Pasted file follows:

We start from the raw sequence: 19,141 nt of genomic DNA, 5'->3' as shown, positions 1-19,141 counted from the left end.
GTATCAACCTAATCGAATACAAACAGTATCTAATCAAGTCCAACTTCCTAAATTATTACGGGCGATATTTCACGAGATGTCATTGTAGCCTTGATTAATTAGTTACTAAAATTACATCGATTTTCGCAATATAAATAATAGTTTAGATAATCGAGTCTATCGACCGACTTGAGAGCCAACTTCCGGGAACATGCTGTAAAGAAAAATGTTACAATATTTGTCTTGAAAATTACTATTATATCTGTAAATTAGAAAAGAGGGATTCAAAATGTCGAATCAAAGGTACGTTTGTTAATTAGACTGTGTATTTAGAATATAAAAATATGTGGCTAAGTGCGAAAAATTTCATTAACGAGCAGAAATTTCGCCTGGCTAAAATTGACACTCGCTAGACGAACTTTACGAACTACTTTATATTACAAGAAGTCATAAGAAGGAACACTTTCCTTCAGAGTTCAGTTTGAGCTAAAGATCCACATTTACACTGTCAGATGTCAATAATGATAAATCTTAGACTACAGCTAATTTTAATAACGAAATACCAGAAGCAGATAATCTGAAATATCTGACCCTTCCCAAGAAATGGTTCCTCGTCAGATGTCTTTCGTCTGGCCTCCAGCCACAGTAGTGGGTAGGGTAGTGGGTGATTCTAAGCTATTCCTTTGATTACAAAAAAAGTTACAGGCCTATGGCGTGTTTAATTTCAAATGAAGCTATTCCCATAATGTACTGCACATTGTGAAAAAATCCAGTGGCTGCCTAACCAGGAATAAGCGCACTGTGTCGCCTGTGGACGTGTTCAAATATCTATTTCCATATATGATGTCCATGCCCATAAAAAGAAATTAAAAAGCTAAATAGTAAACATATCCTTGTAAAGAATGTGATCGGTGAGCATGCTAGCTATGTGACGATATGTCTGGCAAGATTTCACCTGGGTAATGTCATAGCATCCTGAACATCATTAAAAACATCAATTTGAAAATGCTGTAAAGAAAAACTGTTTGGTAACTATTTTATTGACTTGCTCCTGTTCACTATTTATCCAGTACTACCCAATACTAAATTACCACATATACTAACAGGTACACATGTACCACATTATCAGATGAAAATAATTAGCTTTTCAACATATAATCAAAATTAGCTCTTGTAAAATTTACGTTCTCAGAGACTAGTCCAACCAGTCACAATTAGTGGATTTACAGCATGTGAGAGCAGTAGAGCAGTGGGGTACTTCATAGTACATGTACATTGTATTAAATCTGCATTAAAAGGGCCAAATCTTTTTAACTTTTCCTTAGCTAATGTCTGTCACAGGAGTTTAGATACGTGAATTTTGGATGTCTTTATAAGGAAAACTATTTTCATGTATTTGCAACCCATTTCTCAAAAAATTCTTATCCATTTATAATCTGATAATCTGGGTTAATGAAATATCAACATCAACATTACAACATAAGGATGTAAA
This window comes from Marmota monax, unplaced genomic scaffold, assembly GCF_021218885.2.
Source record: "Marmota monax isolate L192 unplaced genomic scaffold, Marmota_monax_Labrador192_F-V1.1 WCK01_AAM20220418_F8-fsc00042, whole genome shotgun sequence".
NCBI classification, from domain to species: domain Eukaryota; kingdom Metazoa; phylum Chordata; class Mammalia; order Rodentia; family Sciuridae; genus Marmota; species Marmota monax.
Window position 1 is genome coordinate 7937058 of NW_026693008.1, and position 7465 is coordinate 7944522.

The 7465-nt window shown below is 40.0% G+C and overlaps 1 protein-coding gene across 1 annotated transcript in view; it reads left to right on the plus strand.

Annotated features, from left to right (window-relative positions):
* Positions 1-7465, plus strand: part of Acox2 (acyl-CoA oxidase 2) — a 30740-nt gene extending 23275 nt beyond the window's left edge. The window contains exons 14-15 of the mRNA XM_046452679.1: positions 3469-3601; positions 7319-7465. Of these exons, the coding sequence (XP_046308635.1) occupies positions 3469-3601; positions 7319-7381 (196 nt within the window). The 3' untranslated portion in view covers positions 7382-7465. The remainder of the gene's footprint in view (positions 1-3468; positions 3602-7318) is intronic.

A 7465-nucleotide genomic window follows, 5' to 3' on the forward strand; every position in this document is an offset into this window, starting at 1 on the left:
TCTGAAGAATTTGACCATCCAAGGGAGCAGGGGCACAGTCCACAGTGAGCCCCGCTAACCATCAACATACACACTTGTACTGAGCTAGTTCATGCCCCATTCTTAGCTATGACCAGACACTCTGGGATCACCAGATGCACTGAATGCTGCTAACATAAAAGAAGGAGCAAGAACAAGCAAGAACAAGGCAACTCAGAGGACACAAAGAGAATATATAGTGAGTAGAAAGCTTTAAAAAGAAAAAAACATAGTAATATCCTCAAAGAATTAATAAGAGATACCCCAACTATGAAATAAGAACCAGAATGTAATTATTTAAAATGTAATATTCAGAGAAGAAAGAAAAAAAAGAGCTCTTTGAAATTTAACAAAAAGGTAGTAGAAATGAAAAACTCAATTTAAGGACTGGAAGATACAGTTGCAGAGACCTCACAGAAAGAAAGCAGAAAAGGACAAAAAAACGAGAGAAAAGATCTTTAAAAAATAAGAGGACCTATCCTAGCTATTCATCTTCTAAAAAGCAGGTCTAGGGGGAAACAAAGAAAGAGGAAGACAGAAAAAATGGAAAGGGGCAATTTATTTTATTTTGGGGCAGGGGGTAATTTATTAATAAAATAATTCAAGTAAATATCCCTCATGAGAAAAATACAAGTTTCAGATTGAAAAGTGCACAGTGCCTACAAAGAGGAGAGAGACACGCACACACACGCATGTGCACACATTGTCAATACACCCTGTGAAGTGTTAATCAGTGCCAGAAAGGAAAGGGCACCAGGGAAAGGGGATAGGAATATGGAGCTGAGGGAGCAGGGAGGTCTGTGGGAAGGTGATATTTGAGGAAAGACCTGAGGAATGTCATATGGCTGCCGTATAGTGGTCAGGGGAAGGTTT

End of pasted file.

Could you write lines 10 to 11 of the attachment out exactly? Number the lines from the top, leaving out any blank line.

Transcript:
A 7465-nucleotide genomic window follows, 5' to 3' on the forward strand; every position in this document is an offset into this window, starting at 1 on the left:
TCTGAAGAATTTGACCATCCAAGGGAGCAGGGGCACAGTCCACAGTGAGCCCCGCTAACCATCAACATACACACTTGTACTGAGCTAGTTCATGCCCCATTCTTAGCTATGACCAGACACTCTGGGATCACCAGATGCACTGAATGCTGCTAACATAAAAGAAGGAGCAAGAACAAGCAAGAACAAGGCAACTCAGAGGACACAAAGAGAATATATAGTGAGTAGAAAGCTTTAAAAAGAAAAAAACATAGTAATATCCTCAAAGAATTAATAAGAGATACCCCAACTATGAAATAAGAACCAGAATGTAATTATTTAAAATGTAATATTCAGAGAAGAAAGAAAAAAAAGAGCTCTTTGAAATTTAACAAAAAGGTAGTAGAAATGAAAAACTCAATTTAAGGACTGGAAGATACAGTTGCAGAGACCTCACAGAAAGAAAGCAGAAAAGGACAAAAAAACGAGAGAAAAGATCTTTAAAAAATAAGAGGACCTATCCTAGCTATTCATCTTCTAAAAAGCAGGTCTAGGGGGAAACAAAGAAAGAGGAAGACAGAAAAAATGGAAAGGGGCAATTTATTTTATTTTGGGGCAGGGGGTAATTTATTAATAAAATAATTCAAGTAAATATCCCTCATGAGAAAAATACAAGTTTCAGATTGAAAAGTGCACAGTGCCTACAAAGAGGAGAGAGACACGCACACACACGCATGTGCACACATTGTCAATACACCCTGTGAAGTGTTAATCAGTGCCAGAAAGGAAAGGGCACCAGGGAAAGGGGATAGGAATATGGAGCTGAGGGAGCAGGGAGGTCTGTGGGAAGGTGATATTTGAGGAAAGACCTGAGGAATGTCATATGGCTGCCGTATAGTGGTCAGGGGAAGGTTT